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The 2016 presidential primaries are approaching, and I find I’m still undecided.

I think both Bernie Sanders and Hillary Clinton are fine candidates, and either would make an excellent president. This is especially true in comparison to the howling pandemonium that’s the GOP field, where all the other candidates are competing to be as vulgar, hateful and regressive as Donald Trump. (I co-sign every word of this post by John Scalzi.)

Of the Democrats, I think Bernie is generally the more progressive candidate (although Hillary has outflanked him from the left on guns). And I’m glad he’s running: we need someone like him who’ll raise hell, who’s not afraid to speak truth to power, who can carve out space for ideas that deserve a wider hearing in American politics. But I’m not fully on board with either of them just yet. You can probably guess what my concerns about Hillary Clinton are without my needing to fill them in, but there are things about Sanders that unsettle me as well. For this post, I’ll focus on one signature issue that’s a microcosm of the rest: his “Medicare for All” plan to scrap Obamacare and replace it with a single-payer system.

I’ve written that Obamacare is the greatest progressive triumph in the U.S. since the Great Society, and I still believe that. But even so, it’s a cautious, modest plan, meant to fill in the gaps of our existing health-care system while disrupting as few people’s coverage as possible. It’s based on conservative ideas, notably a 1980s proposal by the Heritage Foundation and Romneycare in Massachusetts.

But in spite of all this, Obamacare’s passage was the most hard-won, bitterly fought political victory in a generation. It faced unanimous, brick-wall Republican resistance in Congress, and only passed because the Democrats briefly had a filibuster-proof supermajority (and since every Democratic senator’s vote was needed and they knew it, this led to ugly compromises like the “Cornhusker Kickback” and the removal of the public option).

Even once Obamacare passed, that didn’t put an end to the scorched-earth warfare. The Republicans tried to sow panic about the imaginary threat of “death panels”. They voted to repeal it dozens of times and shut down the federal government in a failed attempt to kill it. They filed a blizzard of lawsuits that resulted in the Supreme Court coming within a hair’s breadth of destroying it, not once but twice. Republican governors have spitefully turned down free money rather than expand Medicaid to cover more people. The contraceptive mandate still faces legal trench warfare.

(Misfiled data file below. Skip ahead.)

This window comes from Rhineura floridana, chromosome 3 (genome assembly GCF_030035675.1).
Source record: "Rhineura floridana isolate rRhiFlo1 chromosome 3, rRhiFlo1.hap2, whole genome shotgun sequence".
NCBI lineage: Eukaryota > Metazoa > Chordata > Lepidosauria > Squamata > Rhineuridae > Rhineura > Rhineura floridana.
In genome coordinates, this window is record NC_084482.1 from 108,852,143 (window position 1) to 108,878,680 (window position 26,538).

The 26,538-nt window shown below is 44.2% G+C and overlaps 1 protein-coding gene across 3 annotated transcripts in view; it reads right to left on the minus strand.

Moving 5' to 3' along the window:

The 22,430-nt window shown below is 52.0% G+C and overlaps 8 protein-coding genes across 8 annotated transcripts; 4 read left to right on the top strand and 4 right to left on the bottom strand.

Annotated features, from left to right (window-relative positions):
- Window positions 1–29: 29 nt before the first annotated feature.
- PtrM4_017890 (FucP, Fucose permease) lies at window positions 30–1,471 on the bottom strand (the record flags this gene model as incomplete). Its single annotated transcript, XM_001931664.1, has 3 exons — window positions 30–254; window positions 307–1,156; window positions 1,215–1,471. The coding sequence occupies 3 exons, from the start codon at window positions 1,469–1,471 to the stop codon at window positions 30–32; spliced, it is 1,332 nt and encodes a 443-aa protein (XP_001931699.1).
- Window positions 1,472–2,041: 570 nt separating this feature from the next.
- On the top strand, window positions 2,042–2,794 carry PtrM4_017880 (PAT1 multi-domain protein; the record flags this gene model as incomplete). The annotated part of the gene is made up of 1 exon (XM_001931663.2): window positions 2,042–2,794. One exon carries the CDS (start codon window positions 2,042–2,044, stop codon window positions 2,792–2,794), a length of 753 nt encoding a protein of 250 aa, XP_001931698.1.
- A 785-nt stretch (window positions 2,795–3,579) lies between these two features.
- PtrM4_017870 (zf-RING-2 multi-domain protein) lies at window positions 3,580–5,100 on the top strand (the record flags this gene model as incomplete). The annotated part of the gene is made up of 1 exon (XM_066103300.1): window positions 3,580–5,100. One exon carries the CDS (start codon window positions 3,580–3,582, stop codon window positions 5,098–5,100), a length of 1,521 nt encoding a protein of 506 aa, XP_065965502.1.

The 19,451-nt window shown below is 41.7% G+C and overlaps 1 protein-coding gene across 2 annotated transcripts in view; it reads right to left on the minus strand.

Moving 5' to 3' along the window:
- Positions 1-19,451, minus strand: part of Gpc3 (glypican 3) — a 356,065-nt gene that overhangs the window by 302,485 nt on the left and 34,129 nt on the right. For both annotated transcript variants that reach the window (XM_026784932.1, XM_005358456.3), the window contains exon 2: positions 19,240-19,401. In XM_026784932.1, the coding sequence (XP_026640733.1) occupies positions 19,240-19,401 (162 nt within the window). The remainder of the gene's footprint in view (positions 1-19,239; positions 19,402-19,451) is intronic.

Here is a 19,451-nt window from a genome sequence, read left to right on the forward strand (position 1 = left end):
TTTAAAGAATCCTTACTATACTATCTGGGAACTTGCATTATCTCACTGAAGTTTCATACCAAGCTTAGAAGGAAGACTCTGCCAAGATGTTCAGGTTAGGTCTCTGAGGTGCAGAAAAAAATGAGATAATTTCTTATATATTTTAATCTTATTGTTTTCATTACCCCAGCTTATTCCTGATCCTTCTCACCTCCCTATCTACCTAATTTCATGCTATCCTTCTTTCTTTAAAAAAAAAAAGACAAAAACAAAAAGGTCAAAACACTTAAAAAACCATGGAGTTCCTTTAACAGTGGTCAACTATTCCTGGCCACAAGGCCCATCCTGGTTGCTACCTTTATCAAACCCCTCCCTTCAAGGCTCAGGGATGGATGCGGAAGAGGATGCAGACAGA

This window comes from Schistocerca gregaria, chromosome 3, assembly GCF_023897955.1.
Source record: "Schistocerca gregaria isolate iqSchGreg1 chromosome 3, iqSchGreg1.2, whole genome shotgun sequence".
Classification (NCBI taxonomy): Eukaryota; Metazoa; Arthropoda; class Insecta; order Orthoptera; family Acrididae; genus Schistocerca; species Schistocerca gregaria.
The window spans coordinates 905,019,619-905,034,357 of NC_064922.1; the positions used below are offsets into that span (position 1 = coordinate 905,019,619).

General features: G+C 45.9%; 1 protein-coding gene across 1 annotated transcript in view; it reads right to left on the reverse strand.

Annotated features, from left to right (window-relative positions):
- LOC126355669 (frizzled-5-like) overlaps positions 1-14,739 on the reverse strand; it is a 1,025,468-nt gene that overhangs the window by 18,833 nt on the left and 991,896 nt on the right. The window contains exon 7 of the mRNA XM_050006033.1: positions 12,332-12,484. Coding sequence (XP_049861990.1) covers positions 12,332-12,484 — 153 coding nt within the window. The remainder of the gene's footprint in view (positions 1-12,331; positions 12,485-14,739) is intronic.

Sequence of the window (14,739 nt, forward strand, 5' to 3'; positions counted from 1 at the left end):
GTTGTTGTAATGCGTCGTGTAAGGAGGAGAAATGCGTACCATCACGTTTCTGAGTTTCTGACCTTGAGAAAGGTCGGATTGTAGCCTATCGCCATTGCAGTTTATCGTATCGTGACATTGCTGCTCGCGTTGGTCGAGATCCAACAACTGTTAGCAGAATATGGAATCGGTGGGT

And when the law succeeded in spite of all these obstacles, it spawned an entire industry of denialism on the right. Conservative pundits continue to blindly insist it can’t be as effective as it is or cover as many people as it has.

Again, this is all for a cautious, modest reform based on a conservative idea. What Sanders is proposing is a much, much bigger change.

Unlike Obamacare, which was designed to create as little disruption as possible for people who already had health insurance, single-payer would affect every American in sweeping and hard-to-foresee ways. Unlike Obamacare, which was crafted to work with the insurance industry as much as possible so as not to draw their opposition, single-payer would put them out of business at a stroke. Unlike the relatively small (but still formidable) technical challenges in setting up state insurance exchanges, single-payer would require a massive top-to-bottom overhaul of the machinery of government and bureaucracy. It’s worth noting that even Sanders’ deep-blue home state of Vermont gave up on single-payer when it found the challenges were too great to overcome.

None of these are arguments about efficacy or desirability. (For the record, I’d be happy to see a well-designed single-payer system.) Rather, they’re questions of political feasibility. The chances are good that the Republicans will control at least the House after 2016, and possibly retain the Senate. It’s very likely that not even all Democrats would support this proposal. How would Sanders get it through Congress? I haven’t seen him speak candidly about the practical challenges this would present or how he thinks he can overcome them.

If he’s counting on a wave election that will sweep him into office and create huge Democratic majorities, then he needs to say that. That would at least be honest. However, what I fear is that Sanders’ camp subscribes to the “Green Lantern Theory” that the president can achieve any policy outcome if he wants it enough, regardless of the makeup of Congress. That’s just not how the American political system works. And while I understand the point of a campaign is to get your supporters fired up with grand visions of what’s possible, I’m concerned that Sanders has no fallback, no plan B. If he does win the presidency, but is unable to get his signature ideas through a hostile Congress, I worry progressive voters will be disillusioned and will withdraw from politics for another generation.

My personal belief is that the next president, assuming it’s a Democrat, will basically have to play defense no matter who it is: shoring up Obamacare, continuing the Clean Power Plan, and protecting and extending Obama’s other accomplishments against a Congress that will at best be gridlocked and at worst actively hostile. That’s frustrating, but it’s also the reality of American politics, where most positive change is slow and incremental.

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DAYLIGHT ATHEISM Adam Lee is an atheist author and speaker from New York City. His previously published books include "Daylight Atheism," "Meta: On God, the Big Questions, and the Just City," and most...